Finally! My first entry in The Musical Project.
I have to be honest with you. The DVD for The Broadway Melody of 1929 sat, untouched, in our apartment for 2 months and 9 days. I kinda sorta was not into watching it, if you can tell. The thing is, movies from the 20’s can be a little tough to watch. Sometimes they were merely transferred to DVD, rather than being restored. (Even things from the 50’s can have this problem. I tried to watch some episodes of Flash Gordon as research for a role one time. The volume was at max and I could still barely make out what the actors were saying. ) PLUS, the musical as we know it now wasn’t around quite yet. Broadway was more of a glitzy vaudeville. Big costumes and reviews, but little substance (not that I always look to musicals for substance.) So anyway, this is my explanation for the delay. Reluctance.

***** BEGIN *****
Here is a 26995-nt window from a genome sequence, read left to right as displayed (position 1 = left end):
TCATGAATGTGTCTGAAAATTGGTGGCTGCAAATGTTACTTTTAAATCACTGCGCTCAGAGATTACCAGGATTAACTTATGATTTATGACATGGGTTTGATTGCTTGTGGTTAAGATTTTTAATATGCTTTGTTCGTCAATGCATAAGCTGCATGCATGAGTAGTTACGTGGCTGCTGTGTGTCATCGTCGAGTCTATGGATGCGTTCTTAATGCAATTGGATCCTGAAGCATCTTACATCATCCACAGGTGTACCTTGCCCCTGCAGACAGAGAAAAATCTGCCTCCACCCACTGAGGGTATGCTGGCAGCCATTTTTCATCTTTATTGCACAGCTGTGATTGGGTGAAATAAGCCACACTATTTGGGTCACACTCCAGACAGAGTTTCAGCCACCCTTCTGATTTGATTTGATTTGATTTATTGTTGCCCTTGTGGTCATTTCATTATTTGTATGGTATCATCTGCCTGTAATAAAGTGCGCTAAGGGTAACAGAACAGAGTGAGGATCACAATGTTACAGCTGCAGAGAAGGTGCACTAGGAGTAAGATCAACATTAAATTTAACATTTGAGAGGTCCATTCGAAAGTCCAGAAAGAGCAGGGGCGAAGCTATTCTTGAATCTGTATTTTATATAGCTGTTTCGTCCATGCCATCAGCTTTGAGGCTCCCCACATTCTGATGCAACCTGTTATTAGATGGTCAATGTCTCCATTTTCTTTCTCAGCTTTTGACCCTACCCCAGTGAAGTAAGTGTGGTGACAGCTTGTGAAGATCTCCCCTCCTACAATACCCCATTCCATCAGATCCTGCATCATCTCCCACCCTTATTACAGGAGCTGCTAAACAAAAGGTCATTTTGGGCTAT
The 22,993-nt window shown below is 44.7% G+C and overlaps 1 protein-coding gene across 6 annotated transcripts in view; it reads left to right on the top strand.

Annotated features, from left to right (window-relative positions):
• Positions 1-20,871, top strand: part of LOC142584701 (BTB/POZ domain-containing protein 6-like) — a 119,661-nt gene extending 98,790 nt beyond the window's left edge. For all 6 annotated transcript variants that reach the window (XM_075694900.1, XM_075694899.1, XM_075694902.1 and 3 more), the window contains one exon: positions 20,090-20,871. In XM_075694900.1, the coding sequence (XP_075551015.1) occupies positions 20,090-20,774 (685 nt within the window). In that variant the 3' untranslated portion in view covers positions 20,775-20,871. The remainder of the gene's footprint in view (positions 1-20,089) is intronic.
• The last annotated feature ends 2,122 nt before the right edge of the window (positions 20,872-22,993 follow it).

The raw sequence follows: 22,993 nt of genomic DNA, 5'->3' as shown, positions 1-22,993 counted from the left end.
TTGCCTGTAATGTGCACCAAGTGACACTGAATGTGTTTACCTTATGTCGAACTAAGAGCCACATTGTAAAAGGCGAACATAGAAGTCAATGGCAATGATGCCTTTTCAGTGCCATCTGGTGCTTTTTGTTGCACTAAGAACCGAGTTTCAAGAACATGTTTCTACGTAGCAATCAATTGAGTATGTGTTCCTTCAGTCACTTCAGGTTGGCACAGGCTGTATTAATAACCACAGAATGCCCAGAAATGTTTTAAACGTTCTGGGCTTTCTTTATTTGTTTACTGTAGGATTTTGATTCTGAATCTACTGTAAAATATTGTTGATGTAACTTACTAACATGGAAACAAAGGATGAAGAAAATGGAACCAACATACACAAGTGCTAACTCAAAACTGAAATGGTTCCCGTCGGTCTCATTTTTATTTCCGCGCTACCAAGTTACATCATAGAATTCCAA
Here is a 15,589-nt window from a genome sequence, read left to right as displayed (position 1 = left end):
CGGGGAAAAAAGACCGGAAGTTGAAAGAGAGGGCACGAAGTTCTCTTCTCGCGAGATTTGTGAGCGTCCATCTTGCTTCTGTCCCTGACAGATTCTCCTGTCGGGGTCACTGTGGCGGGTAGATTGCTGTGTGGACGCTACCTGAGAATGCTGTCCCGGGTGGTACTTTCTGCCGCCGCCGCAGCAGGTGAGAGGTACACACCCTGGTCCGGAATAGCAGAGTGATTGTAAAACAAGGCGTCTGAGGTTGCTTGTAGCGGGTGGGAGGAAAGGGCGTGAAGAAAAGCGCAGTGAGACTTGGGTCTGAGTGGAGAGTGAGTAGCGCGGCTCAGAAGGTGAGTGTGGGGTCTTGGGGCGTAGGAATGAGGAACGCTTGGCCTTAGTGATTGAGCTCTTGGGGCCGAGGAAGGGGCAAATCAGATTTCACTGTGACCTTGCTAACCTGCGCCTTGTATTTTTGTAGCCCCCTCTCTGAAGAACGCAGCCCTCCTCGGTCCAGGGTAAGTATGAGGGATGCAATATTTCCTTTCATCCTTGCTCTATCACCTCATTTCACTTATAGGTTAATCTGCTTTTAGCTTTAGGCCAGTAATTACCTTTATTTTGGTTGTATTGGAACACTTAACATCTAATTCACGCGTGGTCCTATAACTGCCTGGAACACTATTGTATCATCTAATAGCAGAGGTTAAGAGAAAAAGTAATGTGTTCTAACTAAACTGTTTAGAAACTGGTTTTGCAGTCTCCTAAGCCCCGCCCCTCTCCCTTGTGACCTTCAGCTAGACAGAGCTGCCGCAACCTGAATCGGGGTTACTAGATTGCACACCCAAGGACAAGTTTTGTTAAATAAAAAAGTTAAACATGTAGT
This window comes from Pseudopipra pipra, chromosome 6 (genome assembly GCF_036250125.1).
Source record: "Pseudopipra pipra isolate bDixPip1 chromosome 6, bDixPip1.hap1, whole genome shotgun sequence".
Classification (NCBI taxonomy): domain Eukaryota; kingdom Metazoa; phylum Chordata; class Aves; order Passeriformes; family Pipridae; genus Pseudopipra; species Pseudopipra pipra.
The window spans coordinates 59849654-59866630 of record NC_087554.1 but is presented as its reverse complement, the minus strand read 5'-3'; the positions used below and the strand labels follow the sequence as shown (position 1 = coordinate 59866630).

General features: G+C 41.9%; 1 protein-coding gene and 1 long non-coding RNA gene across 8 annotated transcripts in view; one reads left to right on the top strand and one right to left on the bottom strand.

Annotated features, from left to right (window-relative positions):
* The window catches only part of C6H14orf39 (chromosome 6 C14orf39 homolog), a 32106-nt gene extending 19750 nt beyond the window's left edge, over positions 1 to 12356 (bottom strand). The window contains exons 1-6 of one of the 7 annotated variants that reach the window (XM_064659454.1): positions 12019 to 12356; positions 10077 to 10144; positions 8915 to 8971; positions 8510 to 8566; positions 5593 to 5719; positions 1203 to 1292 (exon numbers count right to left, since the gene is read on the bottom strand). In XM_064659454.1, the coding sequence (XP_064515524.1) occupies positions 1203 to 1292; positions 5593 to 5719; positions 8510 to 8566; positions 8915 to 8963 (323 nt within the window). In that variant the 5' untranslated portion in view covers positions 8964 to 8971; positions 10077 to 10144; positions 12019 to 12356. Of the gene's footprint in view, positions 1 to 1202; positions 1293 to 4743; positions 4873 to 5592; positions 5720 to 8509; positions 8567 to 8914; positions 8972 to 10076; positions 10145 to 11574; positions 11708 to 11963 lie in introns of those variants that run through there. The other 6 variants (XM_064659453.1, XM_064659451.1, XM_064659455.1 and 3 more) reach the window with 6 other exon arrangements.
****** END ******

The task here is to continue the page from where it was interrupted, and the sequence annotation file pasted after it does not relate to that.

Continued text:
But last night, I came home. Slapped down my things and declared to any cat that was listening that yesterday was the day, goddammit. So I changed my clothes, grabbed our portable DVD player and watched The Broadway Melody of 1929 while I made risotto.
1. Apparently, if the cast of this film are any reflection of Broadway at the time, you didn’t have to be, um, talented to work on the Big White Way. A bottle blonde seems to be the main qualification.
2. I was expecting a sort of early Ziegfeld follies, but what I got was a sister story.
Not to say there was no Ziegfeld at all. Instead we have ZANEfeld. Oh ho ho! Clever!
I don’t mean to sound snarky, exactly. This is the precursor to today’s Broadway. Certainly, as a kid, I fell irreparably in love with the Broadway of the 80’s. So I have respect for those that came before. In fact, for everyone who bemoans the commercial entity that Broadway has become I argue thus it has always been. In Broadway Melody of 1929, we have tuxedoed, occasionally drunken investors who care not for the quality of the product but for the return. Broadway in Chicago might be newish to Chicago, in the scheme of things, but Zanefeld..er…Ziegfeld wasn’t so much a theatre artist as a theatre entrepreneur. So while it may be depressing, certainly, we aren’t witnessing some sort of downfall.